NGC 4762


ngc 4762This is a disk galaxy seen almost perfectly edge on. The image from the Hubble Space Telescope shows us just how thin disk galaxies can be. NGC 4762, a galaxy in the nearby Virgo Cluster of Galaxies, is so thin that it is actually difficult to determine what type of disk galaxy it is. Its lack of a visible dust lane suggests that it is probably a low-dust lenticular galaxy, but it is still possible that a view from another angle would reveal spiral structure. The galaxy spans about 100,000 light years from end to end, with its center showing a slight bulge of stars. Most galaxies don’t appear this thin because our point of view from Earth doesn’t line up well enough with the planes of their thin galactic disks. However, galaxies this thin are common. Indeed, our own Milky Way Galaxy is thought to have roughly the same overall dimensions as NGC 4762.

Image Credit: NASA / ESA

The Cone Nebula


Cone NebulaThe cone’s shape comes from a dark absorption nebula consisting of cold molecular hydrogen and dust in front of a faint emission nebula containing hydrogen ionized by S Monocerotis, the brightest star of NGC 2264. The faint nebula is approximately 2,700 light-years from Earth.

Beldar was unavailable to confirm that this is the correct location for his home planet Remulak.

Image Credit: NASA

The Eye of Jupiter


jupitereye_0Not really. The trick is that the planet seems to be looking back at us because Hubble happened to catch the shadow of Ganymede, Jupiter’s largest moon, as it moved across the Giant Red Spot. Hubble was monitoring changes in that huge storm last April when the moon’s shadow moved across the center of the storm. For a moment, Jupiter became Cyclops.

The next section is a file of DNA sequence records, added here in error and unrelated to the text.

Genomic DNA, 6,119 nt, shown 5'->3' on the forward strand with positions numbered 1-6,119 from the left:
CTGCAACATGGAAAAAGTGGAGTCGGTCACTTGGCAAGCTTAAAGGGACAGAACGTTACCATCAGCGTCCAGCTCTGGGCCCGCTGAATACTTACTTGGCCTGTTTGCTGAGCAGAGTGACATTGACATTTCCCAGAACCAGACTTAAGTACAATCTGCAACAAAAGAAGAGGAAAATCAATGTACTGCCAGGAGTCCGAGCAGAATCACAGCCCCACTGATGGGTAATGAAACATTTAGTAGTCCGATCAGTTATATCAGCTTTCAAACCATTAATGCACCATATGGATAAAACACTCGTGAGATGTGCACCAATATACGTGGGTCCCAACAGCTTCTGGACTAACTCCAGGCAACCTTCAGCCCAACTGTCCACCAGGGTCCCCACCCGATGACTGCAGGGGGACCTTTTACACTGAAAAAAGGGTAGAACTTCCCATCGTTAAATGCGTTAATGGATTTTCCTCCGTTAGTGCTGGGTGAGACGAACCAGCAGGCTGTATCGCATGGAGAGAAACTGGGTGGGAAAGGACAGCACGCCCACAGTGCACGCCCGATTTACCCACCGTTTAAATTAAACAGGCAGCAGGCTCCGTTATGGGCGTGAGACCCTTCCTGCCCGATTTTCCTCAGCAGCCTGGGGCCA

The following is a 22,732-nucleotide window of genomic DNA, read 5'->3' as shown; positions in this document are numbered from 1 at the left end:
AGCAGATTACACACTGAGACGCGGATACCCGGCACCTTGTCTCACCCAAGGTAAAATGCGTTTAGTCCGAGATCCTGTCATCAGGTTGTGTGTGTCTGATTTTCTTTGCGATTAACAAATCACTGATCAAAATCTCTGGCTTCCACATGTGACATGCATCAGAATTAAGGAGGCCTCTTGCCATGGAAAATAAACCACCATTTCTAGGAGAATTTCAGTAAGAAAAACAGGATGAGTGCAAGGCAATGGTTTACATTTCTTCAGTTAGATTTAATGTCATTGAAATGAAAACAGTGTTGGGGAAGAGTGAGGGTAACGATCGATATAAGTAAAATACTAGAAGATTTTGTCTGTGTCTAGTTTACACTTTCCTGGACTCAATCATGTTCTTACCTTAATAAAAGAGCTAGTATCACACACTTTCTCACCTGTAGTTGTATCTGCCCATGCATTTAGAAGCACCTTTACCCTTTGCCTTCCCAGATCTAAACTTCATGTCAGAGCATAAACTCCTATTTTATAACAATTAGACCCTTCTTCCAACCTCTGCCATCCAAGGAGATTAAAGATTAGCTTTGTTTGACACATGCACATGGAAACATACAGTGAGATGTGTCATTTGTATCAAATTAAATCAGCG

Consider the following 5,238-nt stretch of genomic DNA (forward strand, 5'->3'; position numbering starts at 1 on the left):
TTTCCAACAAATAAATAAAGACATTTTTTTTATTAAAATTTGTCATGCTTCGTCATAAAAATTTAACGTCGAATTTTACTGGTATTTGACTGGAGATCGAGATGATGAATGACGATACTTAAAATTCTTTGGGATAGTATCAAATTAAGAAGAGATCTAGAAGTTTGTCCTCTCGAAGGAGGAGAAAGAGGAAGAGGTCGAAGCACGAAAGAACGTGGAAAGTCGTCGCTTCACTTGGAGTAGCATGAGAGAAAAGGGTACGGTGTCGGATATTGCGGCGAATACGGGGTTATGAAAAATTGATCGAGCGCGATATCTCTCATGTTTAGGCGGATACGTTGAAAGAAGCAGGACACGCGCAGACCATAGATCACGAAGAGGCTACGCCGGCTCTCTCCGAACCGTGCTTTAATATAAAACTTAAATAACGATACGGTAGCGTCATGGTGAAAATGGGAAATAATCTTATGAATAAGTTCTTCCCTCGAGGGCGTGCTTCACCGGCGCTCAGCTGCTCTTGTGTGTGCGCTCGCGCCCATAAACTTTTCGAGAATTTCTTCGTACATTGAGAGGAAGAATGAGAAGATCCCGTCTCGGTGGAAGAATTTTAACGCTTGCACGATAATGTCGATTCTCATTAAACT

Image Credit: NASA

Blue Whisps


Turquoise-tinted plumes in the Large Magellanic CloudThis Hubble image shows part of the outskirts of the Tarantula Nebula in the Large Magellanic Cloud. The colors seen in this picture are different from what we normally see in the images of the Large Magellanic Cloud  because an unusual set of filters was used. The customary R filter, which passes red light, was replaced by a filter letting through the near-infrared light. Hydrogen gas normally appears pink because it shines most brightly in the red. In this case, however, other less prominent emission lines dominate in the blue and green filters.

Image Credit: NASA

NGC 3310


NGC 3310NGC 3310 is a grand design spiral galaxy in the constellation Ursa Major. It is also a starburst galaxy. (Starburst galaxies are undergoing an exceptionally high rate of star formation.) NGC 3310 probably collided with one of its satellite galaxies about 100 million years ago, triggering widespread star formation. The ring clusters of NGC 3310 have been undergoing starburst activity for at least the last 40 million years.

Image Credit: NASA